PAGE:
HALIFAX—Yesterday, the province of Nova Scotia released a new climate plan that includes support to reduce emissions from the fishing industry and a path towards developing green hydrogen—two promising initiatives that will help fight climate change and boost the economy.
“Despite their importance both as emitters and economic drivers, marine industries are sometimes overlooked in the climate change conversation,” says Susanna Fuller, Oceans North’s Vice President of Operations and Projects. “We’re happy to see the province taking measures that will help address emissions from fishing and ports while increasing our economic competitiveness.”
According to Nova Scotia’s climate change risk assessment, the province’s fishing industry is already feeling the effects of a warming ocean, and those impacts will continue. It’s crucial that fishers adapt to—and play their part in mitigating—the effects of climate change. Today’s announcement includes a fund that will help fishers do both.
Just last week, Oceans North announced its own work towards this goal through a partnership with Membertou First Nation to develop a zero-emission lobster vessel. According to one estimate, decarbonizing the inshore lobster fleet alone could displace 82 million kilograms of carbon dioxide—the equivalent of 20,000 cars—while providing new economic opportunities for Nova Scotia’s boat building industry. “The long-term prosperity of our fisheries is connected to how well we can deal with and adapt to climate change,” says Katie Schleit, Fisheries Director at Oceans North.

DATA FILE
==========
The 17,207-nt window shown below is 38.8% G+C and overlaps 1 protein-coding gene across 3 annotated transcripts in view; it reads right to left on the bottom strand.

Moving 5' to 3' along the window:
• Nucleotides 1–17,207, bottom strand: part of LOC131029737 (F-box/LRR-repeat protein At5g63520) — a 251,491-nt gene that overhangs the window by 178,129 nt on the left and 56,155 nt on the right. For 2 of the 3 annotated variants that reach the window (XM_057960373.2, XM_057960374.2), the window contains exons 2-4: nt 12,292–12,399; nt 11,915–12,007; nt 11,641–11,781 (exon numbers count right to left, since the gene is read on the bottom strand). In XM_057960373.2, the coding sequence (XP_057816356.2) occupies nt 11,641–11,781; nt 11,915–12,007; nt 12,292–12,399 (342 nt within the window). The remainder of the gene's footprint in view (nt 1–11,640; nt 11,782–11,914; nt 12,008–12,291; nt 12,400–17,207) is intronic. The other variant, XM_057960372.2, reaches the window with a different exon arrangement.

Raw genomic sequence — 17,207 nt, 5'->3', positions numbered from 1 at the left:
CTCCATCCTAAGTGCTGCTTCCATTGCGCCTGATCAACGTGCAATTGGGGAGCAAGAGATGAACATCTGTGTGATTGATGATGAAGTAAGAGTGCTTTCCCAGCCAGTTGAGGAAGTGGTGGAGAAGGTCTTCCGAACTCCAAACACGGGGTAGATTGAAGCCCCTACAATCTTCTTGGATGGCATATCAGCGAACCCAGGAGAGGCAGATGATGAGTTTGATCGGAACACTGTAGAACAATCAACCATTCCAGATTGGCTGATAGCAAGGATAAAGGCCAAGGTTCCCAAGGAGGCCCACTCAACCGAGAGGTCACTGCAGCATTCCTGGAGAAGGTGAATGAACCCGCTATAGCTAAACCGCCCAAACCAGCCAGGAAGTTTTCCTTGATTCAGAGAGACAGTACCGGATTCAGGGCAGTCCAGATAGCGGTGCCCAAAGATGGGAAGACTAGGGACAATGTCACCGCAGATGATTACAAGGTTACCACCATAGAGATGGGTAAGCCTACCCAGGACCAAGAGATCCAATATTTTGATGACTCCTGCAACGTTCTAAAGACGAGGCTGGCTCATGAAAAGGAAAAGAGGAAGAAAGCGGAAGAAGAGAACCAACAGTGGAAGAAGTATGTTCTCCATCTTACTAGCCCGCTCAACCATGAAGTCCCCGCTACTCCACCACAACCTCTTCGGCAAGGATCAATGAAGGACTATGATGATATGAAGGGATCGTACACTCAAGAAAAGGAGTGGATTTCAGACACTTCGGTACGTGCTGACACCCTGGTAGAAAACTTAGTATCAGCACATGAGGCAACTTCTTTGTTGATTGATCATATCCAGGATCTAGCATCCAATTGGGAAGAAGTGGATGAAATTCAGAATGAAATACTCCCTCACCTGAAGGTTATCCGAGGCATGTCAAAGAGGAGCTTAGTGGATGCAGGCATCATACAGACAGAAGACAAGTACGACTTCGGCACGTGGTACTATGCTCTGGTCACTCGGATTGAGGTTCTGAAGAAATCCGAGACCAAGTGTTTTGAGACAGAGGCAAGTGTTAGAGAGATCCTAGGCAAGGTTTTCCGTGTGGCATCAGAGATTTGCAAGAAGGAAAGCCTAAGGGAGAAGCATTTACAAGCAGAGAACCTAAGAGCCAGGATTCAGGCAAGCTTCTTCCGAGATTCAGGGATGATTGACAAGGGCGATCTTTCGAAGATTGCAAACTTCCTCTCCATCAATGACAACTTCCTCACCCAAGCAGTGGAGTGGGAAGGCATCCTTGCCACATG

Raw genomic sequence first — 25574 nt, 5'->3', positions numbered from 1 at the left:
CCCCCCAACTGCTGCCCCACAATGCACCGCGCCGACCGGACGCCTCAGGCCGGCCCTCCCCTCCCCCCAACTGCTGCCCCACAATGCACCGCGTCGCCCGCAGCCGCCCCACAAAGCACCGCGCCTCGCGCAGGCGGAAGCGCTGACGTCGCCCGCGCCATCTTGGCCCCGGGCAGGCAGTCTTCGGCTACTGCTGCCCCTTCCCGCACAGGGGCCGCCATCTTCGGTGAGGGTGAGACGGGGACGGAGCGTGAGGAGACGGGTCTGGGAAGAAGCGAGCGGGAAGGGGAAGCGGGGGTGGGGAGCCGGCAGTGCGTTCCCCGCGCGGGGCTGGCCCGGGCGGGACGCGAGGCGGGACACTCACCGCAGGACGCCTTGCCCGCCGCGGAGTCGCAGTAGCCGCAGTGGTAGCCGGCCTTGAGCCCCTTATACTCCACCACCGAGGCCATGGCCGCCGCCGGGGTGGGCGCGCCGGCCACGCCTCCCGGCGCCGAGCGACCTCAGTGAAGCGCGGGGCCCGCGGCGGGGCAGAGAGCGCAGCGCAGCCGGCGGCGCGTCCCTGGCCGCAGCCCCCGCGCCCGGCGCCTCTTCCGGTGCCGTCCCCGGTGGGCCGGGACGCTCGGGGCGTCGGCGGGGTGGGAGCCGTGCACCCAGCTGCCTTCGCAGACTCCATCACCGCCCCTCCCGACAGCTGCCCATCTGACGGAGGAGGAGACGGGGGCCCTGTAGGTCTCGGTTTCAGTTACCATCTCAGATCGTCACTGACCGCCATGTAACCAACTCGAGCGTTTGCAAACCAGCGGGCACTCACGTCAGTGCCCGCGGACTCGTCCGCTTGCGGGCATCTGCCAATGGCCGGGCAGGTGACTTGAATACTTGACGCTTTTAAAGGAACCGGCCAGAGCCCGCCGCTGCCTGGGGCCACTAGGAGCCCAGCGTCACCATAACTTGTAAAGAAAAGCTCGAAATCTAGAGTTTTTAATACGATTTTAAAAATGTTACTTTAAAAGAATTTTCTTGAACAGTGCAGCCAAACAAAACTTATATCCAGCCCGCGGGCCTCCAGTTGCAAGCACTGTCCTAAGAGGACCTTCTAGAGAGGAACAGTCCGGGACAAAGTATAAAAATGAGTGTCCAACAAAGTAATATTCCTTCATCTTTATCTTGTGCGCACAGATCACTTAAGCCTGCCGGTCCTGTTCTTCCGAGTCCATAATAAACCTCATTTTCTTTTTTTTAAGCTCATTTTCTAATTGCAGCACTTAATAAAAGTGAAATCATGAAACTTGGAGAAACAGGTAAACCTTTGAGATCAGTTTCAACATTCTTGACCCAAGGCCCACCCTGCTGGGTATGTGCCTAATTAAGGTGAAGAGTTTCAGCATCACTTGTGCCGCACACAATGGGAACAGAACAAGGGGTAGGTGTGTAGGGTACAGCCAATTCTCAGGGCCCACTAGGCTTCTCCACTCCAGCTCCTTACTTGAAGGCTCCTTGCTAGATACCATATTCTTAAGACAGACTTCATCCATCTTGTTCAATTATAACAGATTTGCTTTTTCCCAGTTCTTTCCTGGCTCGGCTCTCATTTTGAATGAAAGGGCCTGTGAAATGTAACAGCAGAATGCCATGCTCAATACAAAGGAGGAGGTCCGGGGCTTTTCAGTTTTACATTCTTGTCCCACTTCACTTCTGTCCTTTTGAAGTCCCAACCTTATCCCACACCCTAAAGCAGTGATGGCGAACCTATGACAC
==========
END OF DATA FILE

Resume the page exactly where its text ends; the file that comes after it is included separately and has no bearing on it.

The climate plan also announces Nova Scotia’s intention to develop a green hydrogen action plan by 2023. Green hydrogen is a zero-emission fuel that has the potential to reshape the shipping industry, which is responsible for about 3 percent of global emissions. “We’ve already seen really positive trends in this area, like the announcement of a green shipping corridor between Halifax and Hamburg,” says Brent Dancey, Oceans North’s Director of Marine Climate Action. “Cooperation between industry and all levels of government will be key if Nova Scotia is going to seize this opportunity.”
However, one marine industry was notably absent from the climate plan: offshore oil and gas. The International Energy Agency has made it clear that if we want to reach net-zero emissions by 2050 and ensure a liveable planet, we cannot allow new oil and gas developments. Yet earlier this year, the Canada-Nova Scotia Offshore Petroleum Board (soon to renamed the Offshore Energy Board) issued a new call for companies to drill in the province’s waters. “There has been little to no interest in recent bids for exploration in Nova Scotia’s offshore,” Fuller says. “It’s time to sunset this industry and look towards the future.”
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